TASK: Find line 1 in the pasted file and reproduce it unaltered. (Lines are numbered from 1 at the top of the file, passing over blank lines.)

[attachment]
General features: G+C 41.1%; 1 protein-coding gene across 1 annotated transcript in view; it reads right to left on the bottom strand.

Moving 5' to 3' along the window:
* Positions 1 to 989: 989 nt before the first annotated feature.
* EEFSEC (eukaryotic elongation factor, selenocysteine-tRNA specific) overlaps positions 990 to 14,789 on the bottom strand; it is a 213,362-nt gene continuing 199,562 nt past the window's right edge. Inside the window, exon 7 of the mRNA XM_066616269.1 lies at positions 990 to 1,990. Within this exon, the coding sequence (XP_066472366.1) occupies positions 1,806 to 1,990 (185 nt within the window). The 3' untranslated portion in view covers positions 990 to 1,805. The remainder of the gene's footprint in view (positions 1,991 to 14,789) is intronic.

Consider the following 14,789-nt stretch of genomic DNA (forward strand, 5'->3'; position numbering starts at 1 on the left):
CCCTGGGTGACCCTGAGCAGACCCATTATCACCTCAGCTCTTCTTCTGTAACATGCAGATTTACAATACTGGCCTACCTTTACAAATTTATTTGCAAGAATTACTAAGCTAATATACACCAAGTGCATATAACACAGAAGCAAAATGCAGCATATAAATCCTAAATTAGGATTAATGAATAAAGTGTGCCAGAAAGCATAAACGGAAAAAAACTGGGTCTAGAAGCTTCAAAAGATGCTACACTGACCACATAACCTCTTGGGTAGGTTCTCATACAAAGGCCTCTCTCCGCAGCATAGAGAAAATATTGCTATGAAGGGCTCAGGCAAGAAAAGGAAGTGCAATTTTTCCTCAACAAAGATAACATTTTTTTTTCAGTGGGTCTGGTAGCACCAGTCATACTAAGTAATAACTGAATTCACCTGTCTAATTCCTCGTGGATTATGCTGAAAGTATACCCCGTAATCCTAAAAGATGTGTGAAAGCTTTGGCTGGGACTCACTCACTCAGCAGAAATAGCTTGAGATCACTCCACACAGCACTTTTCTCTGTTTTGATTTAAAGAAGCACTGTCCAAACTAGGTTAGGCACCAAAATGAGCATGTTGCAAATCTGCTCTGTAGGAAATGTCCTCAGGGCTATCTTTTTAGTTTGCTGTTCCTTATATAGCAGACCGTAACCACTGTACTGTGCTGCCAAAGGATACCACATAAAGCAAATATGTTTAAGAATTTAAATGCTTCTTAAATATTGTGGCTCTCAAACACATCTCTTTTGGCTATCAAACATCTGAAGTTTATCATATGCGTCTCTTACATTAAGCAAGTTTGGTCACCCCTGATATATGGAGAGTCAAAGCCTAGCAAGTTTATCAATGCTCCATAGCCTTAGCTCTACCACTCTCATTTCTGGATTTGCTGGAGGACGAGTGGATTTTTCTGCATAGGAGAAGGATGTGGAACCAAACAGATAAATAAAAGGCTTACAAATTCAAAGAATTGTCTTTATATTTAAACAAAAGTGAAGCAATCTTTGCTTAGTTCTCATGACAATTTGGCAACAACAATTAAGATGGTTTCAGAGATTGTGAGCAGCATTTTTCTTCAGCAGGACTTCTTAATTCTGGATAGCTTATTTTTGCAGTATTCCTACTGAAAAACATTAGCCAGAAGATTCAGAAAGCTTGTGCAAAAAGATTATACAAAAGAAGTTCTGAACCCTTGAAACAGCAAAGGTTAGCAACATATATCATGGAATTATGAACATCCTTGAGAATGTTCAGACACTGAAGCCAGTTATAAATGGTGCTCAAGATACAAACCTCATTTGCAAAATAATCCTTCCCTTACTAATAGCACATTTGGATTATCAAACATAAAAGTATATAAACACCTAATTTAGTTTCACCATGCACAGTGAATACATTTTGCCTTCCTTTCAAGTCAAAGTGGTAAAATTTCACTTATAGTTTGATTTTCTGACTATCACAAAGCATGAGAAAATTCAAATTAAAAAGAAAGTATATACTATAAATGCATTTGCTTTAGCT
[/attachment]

General features: G+C 41.1%; 1 protein-coding gene across 1 annotated transcript in view; it reads right to left on the bottom strand.